FAQs about Youth Clinics

Youth Clinic

FAQs about Youth Clinics

Our friendly and welcoming staff are here to make your visit to Youth Clinic as easy as it can be – if it helps here are some frequently asked questions about the service.

Is the service free?

Yes and that includes any treatment you may need.

Do I need an appointment?

No. You can drop in and be seen in the same day.

Do I need to bring anything with me?

If it is your first visit we will need to register you on our computer system so it would be useful if you know your address and postcode, and the name of your GP practice.

What will happen when I arrive?

You will be welcomed by one of our reception team who will take your name (please tell us what you wish us to call you) and any other necessary details, then ask you to take a seat and wait for your name to be called.

What can I do if the receptionist asks me questions that I find difficult to answer in the waiting room?

If you feel uncomfortable at any time, you can ask the receptionist to find somewhere more private to talk or tell the receptionist that you would rather give your details to the doctor or nurse who sees you.

How long will I have to wait before being called?

It is difficult for us to estimate how long you will have to wait, as this depends on how many people decide to drop-in on any particular day. Sometimes the Youth Clinic can get very busy (which is proof that people generally feel comfortable coming to the service).

Can I be sure the service is confidential and my information will be kept private?

All the information in your notes on the computer and from the discussions you have with us are strictly confidential. It can sometimes be useful to share your records with your GP but we will not do this without your express permission to do so. We will ask you whether you are happy for us to send correspondence to your home address or your GP and if you would prefer us not to do this and we need to contact you for any reason, then a doctor or nurse will discuss alternative ways of getting in touch.

The only other time we would tell anyone else about your visit would be if:

  • You are under 18 and tell us about someone who has abused you sexually, physically or emotionally
  • You are 12 or under and tell us that someone has had sex with you
  • Your life is at serious risk
  • You tell us about someone under 18 who is being abused
  • Another person’s life is at risk

 But we would discuss this with you first and give you all the support you need.

 Can I bring friends or family with me?

You can bring anyone you trust to be with you in the reception area and even to accompany you when you go into the room to see the doctor or nurse. However, if you choose to have another person in the room with you, we cannot guarantee that they will not share the information you give to us with another person.

What happens when my name is called?

A nurse or doctor will show you into a private room to discuss why you have visited the clinic. They will also ask you questions about your medical history, and may take your blood pressure and weigh you.

If you need condoms or other contraception, e.g. pills, then you will be taught how to use them and be given a supply before you leave. If you want a lasting and reliable method like an implant or an injection, we will explain how it works and when you can have it. Sometimes we can do this straight away. Or we may need to make a further appointment for you.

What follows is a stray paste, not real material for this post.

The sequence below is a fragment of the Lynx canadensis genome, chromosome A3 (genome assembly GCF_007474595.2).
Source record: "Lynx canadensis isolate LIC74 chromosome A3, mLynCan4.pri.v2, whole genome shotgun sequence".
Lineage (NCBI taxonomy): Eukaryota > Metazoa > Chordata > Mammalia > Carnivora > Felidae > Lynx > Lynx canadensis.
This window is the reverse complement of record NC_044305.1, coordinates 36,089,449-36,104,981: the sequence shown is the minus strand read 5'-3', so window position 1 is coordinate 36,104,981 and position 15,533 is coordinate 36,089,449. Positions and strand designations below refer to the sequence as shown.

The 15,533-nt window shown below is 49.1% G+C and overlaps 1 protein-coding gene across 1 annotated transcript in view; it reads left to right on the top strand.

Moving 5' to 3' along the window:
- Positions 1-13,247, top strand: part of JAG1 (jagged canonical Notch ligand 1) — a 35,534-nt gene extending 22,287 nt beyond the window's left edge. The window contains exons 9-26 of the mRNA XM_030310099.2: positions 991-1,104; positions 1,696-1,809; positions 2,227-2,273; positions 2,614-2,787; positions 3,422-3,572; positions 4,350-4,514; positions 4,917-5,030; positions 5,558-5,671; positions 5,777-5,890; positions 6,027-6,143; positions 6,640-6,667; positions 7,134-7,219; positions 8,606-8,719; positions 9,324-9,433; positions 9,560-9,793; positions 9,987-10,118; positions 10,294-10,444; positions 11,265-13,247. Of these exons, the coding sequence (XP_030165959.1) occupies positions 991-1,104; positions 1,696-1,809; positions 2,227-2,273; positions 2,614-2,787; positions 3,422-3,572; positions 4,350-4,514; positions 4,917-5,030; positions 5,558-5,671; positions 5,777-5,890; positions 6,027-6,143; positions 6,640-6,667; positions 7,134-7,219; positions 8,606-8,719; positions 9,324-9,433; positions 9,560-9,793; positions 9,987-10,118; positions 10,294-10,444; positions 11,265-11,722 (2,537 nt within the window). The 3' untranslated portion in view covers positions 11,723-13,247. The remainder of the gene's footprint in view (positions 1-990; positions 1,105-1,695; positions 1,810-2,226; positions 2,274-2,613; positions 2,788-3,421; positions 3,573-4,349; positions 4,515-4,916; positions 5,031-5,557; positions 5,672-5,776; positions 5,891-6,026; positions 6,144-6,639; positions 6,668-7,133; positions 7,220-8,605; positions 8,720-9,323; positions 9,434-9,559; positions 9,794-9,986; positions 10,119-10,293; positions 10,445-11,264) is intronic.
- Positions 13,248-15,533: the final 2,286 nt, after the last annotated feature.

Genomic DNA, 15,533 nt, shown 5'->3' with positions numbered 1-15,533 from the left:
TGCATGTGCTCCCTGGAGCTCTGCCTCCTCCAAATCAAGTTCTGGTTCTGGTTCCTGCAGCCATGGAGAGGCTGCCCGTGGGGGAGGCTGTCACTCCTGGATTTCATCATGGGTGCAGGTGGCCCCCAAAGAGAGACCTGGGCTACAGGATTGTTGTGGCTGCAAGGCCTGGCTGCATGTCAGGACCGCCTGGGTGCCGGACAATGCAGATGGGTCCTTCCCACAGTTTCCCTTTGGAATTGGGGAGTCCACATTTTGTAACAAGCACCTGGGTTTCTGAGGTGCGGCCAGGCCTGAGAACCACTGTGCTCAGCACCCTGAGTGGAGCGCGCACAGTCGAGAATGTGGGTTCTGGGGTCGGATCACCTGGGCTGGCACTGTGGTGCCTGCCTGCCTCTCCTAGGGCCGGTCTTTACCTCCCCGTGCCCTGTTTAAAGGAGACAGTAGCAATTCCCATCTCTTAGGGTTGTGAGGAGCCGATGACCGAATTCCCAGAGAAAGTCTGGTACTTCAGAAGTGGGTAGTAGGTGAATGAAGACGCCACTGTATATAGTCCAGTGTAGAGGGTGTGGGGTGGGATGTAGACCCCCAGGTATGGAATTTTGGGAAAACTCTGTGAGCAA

Will I need to be examined?

You will only need to be examined if you have symptoms of a sexually transmitted infection that need to be checked out. If swabs need to be taken (e.g. to check for an infection) then you may be given the option of taking these yourself.

What samples will I be asked to give?

This depends on why you are visiting us. If you are attending for a sexual health screen for possible infections (e.g. a chlamydia test) then we will ask for a urine sample or vaginal swab, a blood sample and maybe an oral and/or anal swab dependent on the type of sex you have. But you are in control of the situation and only samples you consent to give will be taken.

Do swabs hurt?

No, they are taken using a cotton bud and while this might be a bit uncomfortable, they are not painful.

Can I just get condoms?

Yes. If you are aged 16 or over you can come to any of our sexual health clinics and see a receptionist there who will be able to issue you with a supply of condoms. 16 to 18 year olds can also collect condoms from Youth Clinic without having to see a health worker.

Can I get a home testing kit?

If you are aged 16 and over and living in Sheffield you can request a free and confidential home testing kit here. Once you have completed and returned your samples you will receive your results within a few days.

Is there an interpreting service?

Interpreters can be arranged for a clinic appointment or hospital visit if required. If you prefer, you can attend with an English speaking friend or relative. If you need an interpreter this will be provided free of charge but we will require a few days to organise one. In an emergency a telephone interpreter is available.

Is there a hearing loop available?

Yes Sexual Health Sheffield has a portable hearing loop which you can request for use during your consultation. Please speak to a receptionist to organise this.